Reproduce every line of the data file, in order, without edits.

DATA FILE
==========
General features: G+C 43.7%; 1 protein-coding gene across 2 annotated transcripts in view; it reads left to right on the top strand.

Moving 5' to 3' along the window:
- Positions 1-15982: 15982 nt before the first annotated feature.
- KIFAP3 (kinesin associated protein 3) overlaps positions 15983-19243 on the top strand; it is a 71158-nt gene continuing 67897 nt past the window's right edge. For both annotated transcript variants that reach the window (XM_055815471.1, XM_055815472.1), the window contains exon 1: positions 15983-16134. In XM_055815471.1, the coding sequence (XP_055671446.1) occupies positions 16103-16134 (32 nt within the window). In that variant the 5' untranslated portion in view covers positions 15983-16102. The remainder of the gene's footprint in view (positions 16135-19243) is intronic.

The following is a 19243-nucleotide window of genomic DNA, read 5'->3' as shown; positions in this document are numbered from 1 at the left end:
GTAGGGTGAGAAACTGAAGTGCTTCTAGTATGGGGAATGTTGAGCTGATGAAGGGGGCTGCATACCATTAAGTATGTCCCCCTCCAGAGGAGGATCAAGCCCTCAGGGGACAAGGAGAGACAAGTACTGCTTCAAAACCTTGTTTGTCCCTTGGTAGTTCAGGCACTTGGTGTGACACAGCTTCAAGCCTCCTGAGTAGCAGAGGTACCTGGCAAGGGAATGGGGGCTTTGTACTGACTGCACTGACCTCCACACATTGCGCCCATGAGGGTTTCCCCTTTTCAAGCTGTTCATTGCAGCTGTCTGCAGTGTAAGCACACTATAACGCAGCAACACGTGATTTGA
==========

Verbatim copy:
General features: G+C 43.7%; 1 protein-coding gene across 2 annotated transcripts in view; it reads left to right on the top strand.

Moving 5' to 3' along the window:
- Positions 1-15982: 15982 nt before the first annotated feature.
- KIFAP3 (kinesin associated protein 3) overlaps positions 15983-19243 on the top strand; it is a 71158-nt gene continuing 67897 nt past the window's right edge. For both annotated transcript variants that reach the window (XM_055815471.1, XM_055815472.1), the window contains exon 1: positions 15983-16134. In XM_055815471.1, the coding sequence (XP_055671446.1) occupies positions 16103-16134 (32 nt within the window). In that variant the 5' untranslated portion in view covers positions 15983-16102. The remainder of the gene's footprint in view (positions 16135-19243) is intronic.

The following is a 19243-nucleotide window of genomic DNA, read 5'->3' as shown; positions in this document are numbered from 1 at the left end:
GTAGGGTGAGAAACTGAAGTGCTTCTAGTATGGGGAATGTTGAGCTGATGAAGGGGGCTGCATACCATTAAGTATGTCCCCCTCCAGAGGAGGATCAAGCCCTCAGGGGACAAGGAGAGACAAGTACTGCTTCAAAACCTTGTTTGTCCCTTGGTAGTTCAGGCACTTGGTGTGACACAGCTTCAAGCCTCCTGAGTAGCAGAGGTACCTGGCAAGGGAATGGGGGCTTTGTACTGACTGCACTGACCTCCACACATTGCGCCCATGAGGGTTTCCCCTTTTCAAGCTGTTCATTGCAGCTGTCTGCAGTGTAAGCACACTATAACGCAGCAACACGTGATTTGA